Thursday, June 2, 2011

Crocheted Out

I got kicked out of Scouts. The leader didn’t like my attitude. I didn’t particularly care for hers.
            No. That’s not the whole truth. As an nine-year-old, I worshipped her. Dreamed of being as stylish and poised as she was. Wanted her beauty and glamour to rub off on me. She wore a charm bracelet of multitudinous silver trinkets given her by former boyfriends. She herself was a charm.           
            I, on the other hand, had two left feet and a habit of opening my mouth and sticking both in at the same time.
            She kicked me out after two sewing projects—an apron and a handkerchief.
            My Mom and I purchased blood-red material and green thread for the apron. My favorite colors. Mom showed me how to use her treadle sewing machine. But remember those left feet? I peddled backward so the green-stitched hem ambled hither and yon.
            I thought it pretty nifty when I brandished it for the scout mistress. She curled her lip, cautiously picked it up between her thumb and index finger, and scrutinized it contemptuously. I felt for that apron.
            (I wore it every time Mom let me help cook. Which wasn’t often because I’d once set fire to the kitchen. Accidently of course.)
            The second project involved crocheting around a white handkerchief. I assiduously worked for a week. It felt like drudgery. When our troop met again, all the other scouts had already crocheted around all four sides. I’d managed only one. They went on to new projects. And merit badges.
            When the scout mistress examined my work, I said, “I like having just one side crocheted. It looks different.”
            “It looks unfinished,” she said dryly. “Keep crocheting.”
            I did. For one week. Two. Then a third. A whole month passed with me pulling out the thread and starting over again. The handkerchief got downright grimy. (Years later, when I read “A Tale of Two Cities,” I knew I could have been one of those women knitting by the guillotine. Only I’d be crocheting the history of hanky torture.)
            At the next meeting, I said I didn’t want to work on it any more.
            “You’ll work until it’s finished,” she ordered.
            “I can’t.”
            “You will,” she reiterated, baring her teeth.
            I saw myself trying to blow my nose on that crocheted hem.  It’d scratch.
            “I’m finished,” I announced. “I want to do something else.”
            “There’s nothing else for you until you finish this mangy handkerchief.”
            Of course part of the problem was that I wanted her to like me and I didn’t feel she did. I wasn’t pretty enough or witty enough or interesting enough for her. And I could feel my dream of being just like her collapsing.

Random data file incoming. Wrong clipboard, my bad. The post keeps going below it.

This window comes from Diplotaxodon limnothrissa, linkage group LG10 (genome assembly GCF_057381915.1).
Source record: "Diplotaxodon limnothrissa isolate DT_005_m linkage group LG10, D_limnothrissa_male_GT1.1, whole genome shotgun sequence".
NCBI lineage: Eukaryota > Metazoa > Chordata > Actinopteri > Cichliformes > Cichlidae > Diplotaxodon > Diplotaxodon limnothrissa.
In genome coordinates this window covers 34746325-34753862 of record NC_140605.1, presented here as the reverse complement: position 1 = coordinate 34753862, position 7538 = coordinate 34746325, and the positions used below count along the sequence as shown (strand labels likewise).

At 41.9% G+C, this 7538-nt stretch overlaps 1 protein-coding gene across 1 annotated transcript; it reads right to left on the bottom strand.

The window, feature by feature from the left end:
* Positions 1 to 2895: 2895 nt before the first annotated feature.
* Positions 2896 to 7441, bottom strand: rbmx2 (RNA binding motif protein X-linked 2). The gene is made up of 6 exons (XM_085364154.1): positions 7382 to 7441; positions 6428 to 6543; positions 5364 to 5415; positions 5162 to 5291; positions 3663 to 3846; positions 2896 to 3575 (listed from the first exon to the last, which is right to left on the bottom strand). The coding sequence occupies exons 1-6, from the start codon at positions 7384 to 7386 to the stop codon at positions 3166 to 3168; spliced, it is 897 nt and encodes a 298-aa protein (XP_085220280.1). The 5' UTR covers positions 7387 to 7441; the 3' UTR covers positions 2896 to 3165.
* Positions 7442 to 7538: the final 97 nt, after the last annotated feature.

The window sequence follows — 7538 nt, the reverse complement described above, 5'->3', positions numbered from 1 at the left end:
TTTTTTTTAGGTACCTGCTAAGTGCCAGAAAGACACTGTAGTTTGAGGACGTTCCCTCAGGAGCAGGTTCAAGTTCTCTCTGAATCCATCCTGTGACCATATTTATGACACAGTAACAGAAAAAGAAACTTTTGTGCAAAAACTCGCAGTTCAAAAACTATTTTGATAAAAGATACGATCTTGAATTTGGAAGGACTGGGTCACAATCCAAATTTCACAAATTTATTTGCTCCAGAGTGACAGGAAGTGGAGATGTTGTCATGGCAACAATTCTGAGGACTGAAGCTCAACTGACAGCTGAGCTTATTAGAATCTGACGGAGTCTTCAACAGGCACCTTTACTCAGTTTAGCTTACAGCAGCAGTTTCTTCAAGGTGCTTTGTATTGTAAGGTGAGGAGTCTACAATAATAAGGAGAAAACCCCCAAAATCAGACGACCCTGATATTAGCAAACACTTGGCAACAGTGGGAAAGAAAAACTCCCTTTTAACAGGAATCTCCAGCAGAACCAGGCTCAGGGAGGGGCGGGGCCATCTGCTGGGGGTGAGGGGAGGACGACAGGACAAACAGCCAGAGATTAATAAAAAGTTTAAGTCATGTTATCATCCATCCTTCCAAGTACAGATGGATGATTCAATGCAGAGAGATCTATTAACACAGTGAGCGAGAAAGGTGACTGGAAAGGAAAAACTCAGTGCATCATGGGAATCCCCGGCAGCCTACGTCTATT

“No,” I said, swallowing hard.
            “That’s it. I’ve had enough. You’re no longer in this scout troop.”
            The words stunned me.
            “But . . . ,” I protested.
            “But nothing,” she said. “Go home, you’ll never be a scout.”
            That marked the end of my scouting career. When the other girls went to troop meetings after school, I caught the early bus home, vowing that one day I'd conquer crocheting. Thus do we set goals!


  1. Who would have thought that that same little girl would crochet entire blankets that would be used by her nieces and great nieces?! I still love the ones my mom has that you made for her. I'm thinking I may just have to steal one of them next time I'm home to keep with me here in Springfield! :)

  2. Hi Dee,

    I'm new here. The title of this piece caught my eye as I am someone, who as adult, taught myself to crochet. I felt for that nine year old self you described. I had a similar experience. At the beginning of my ninth grade year my English teacher gave us a list of books to choose from to read and write a book report on. The time period was somewhat open ended. I chose Jane Eyre. I am a slow reader but live to read and have all my life. It took me three months to read that book. This teacher was not pleased at all. She told me never to read a book like that again. Did I listen to that teacher? No way! I have big bookcases full of all kinds of books. So glad to see from the other comment you didn’t listen either and now crochet.

  3. So, I have to ask...did you learn how to crochet?

    My grandmother and mother crocheted and I always loved the delicate lacy things they could make, but I could never get the hang of it. My little sister learned but though I tried and tried, like you, my fingers just never worked right. I could knit, but could never do that to size, either.

    Looking back, I wonder why she didn't sit down with you and spend more time teaching you how to crochet. ??

  4. I learned to crochet when I was pregnant with my first son because I wanted to make a blanket for my baby. I had no idea that there was actually a 'technique' involved in how you hold the wool and my method was, shall we say, rather ham-fisted! I took this work work everywhere and one day at the hairdresser's one of the girls watched me very carefully and thought perhaps I'd learned some new style for crocheting! It turned out she was quite experienced at the art of making 'American lace' and quickly showed me how easy it was once you got the technique right! The blanket turned out very well indeed. Like many others I was quite adept with a crochet needle, but I can't knit to save my life. It seems one is good at one or the other, but usually not both...